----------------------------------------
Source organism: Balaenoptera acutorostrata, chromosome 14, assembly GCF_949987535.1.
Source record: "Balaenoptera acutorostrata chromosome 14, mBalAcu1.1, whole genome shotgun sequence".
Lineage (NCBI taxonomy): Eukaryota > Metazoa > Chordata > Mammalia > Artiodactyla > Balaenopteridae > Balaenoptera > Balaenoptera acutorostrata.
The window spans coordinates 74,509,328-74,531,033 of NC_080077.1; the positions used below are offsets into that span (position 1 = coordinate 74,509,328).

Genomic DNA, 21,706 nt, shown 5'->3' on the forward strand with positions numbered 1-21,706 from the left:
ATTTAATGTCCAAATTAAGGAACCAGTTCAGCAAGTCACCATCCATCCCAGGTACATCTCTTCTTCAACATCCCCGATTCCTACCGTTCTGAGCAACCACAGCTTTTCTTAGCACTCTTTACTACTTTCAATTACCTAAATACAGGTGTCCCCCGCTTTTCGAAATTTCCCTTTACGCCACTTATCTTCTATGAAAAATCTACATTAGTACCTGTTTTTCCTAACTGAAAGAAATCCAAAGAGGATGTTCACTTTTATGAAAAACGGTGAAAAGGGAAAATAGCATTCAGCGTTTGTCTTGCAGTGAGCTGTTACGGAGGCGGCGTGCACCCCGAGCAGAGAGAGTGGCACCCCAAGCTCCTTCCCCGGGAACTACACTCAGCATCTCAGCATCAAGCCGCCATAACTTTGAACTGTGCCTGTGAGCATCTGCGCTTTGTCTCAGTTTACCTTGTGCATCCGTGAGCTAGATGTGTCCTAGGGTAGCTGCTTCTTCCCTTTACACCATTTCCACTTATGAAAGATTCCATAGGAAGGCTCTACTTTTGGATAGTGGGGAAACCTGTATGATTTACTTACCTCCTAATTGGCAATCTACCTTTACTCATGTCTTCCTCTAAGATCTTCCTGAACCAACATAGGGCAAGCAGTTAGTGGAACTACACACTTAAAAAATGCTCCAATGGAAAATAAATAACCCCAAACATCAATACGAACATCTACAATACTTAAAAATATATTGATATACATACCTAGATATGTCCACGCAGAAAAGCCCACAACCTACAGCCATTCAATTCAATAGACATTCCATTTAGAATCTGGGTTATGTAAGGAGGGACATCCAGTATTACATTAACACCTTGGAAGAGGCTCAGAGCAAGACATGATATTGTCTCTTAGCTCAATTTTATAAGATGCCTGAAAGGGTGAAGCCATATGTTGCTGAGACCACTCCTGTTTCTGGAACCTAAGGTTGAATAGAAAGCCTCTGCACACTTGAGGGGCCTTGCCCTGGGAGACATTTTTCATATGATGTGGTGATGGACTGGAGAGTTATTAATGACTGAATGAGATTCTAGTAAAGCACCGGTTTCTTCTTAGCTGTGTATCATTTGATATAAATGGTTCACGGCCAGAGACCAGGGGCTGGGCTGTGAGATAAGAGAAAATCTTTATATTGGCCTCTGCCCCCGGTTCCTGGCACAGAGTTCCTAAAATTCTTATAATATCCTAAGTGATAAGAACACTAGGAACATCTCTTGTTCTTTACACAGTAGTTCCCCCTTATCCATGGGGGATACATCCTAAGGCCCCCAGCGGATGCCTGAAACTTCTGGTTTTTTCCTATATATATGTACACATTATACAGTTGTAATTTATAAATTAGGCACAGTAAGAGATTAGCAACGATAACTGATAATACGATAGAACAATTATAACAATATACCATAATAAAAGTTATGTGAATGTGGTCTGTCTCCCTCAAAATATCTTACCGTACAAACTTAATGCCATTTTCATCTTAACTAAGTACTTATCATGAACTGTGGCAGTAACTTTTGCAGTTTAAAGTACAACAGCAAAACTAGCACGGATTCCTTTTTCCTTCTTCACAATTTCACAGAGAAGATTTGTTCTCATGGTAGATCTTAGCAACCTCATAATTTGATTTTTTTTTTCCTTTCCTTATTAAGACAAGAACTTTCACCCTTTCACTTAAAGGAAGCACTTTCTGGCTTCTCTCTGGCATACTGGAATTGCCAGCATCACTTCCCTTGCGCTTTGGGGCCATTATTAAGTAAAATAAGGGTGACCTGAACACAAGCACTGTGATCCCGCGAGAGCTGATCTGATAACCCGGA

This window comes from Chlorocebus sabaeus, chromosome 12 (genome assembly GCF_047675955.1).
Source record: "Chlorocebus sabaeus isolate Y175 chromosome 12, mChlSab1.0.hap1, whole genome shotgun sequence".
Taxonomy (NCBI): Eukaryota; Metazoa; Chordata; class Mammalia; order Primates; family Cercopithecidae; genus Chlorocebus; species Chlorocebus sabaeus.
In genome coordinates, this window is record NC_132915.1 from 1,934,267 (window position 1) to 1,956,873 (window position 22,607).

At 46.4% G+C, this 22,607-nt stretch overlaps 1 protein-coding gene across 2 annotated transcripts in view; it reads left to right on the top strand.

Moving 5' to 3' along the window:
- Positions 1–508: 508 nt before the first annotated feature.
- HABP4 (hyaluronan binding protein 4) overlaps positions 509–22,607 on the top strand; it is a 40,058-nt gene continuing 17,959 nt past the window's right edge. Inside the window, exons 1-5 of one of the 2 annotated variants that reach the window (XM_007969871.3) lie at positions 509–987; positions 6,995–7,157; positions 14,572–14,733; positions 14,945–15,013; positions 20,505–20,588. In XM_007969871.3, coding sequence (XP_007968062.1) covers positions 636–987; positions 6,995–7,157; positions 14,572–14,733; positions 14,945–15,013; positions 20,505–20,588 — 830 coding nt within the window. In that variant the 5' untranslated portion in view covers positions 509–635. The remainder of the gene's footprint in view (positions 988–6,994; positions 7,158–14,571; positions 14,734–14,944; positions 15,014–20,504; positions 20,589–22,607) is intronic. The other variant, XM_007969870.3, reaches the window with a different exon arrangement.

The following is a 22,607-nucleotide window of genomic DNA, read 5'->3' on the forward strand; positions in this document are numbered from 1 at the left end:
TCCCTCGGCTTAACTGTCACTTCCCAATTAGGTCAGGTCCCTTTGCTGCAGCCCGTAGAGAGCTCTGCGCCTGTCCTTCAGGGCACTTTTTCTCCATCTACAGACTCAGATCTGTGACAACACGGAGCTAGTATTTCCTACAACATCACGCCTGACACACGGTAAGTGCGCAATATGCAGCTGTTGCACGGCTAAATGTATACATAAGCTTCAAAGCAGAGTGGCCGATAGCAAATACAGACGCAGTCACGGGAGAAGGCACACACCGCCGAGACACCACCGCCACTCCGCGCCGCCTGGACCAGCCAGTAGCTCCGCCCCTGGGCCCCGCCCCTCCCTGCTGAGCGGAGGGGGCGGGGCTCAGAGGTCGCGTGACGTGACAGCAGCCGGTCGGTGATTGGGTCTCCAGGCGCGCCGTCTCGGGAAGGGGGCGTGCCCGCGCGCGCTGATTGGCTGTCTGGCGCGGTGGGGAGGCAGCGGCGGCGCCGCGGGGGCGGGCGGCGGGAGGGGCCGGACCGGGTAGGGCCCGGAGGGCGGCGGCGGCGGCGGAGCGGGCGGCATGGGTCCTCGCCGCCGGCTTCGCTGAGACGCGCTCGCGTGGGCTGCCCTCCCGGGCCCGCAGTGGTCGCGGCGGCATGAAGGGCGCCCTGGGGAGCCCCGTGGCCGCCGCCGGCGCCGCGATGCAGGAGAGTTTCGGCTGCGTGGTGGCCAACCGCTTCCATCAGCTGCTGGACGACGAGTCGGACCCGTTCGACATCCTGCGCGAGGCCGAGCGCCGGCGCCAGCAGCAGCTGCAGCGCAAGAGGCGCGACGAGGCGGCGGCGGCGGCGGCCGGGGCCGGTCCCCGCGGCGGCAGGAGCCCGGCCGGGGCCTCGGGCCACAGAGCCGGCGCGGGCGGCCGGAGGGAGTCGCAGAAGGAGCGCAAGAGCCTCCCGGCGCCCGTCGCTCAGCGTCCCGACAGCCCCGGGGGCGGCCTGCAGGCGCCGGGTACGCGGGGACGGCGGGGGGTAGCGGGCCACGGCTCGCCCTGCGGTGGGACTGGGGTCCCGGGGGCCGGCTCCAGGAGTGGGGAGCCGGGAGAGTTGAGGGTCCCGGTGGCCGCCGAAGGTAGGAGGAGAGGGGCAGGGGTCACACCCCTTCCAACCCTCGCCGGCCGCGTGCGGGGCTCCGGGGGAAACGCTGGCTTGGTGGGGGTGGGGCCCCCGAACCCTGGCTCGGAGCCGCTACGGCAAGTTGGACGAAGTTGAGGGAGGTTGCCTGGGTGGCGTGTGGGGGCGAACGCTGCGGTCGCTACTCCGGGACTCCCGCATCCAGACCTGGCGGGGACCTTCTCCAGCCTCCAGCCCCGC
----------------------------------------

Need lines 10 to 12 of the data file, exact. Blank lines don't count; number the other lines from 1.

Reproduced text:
In genome coordinates, this window is record NC_132915.1 from 1,934,267 (window position 1) to 1,956,873 (window position 22,607).

At 46.4% G+C, this 22,607-nt stretch overlaps 1 protein-coding gene across 2 annotated transcripts in view; it reads left to right on the top strand.

Moving 5' to 3' along the window: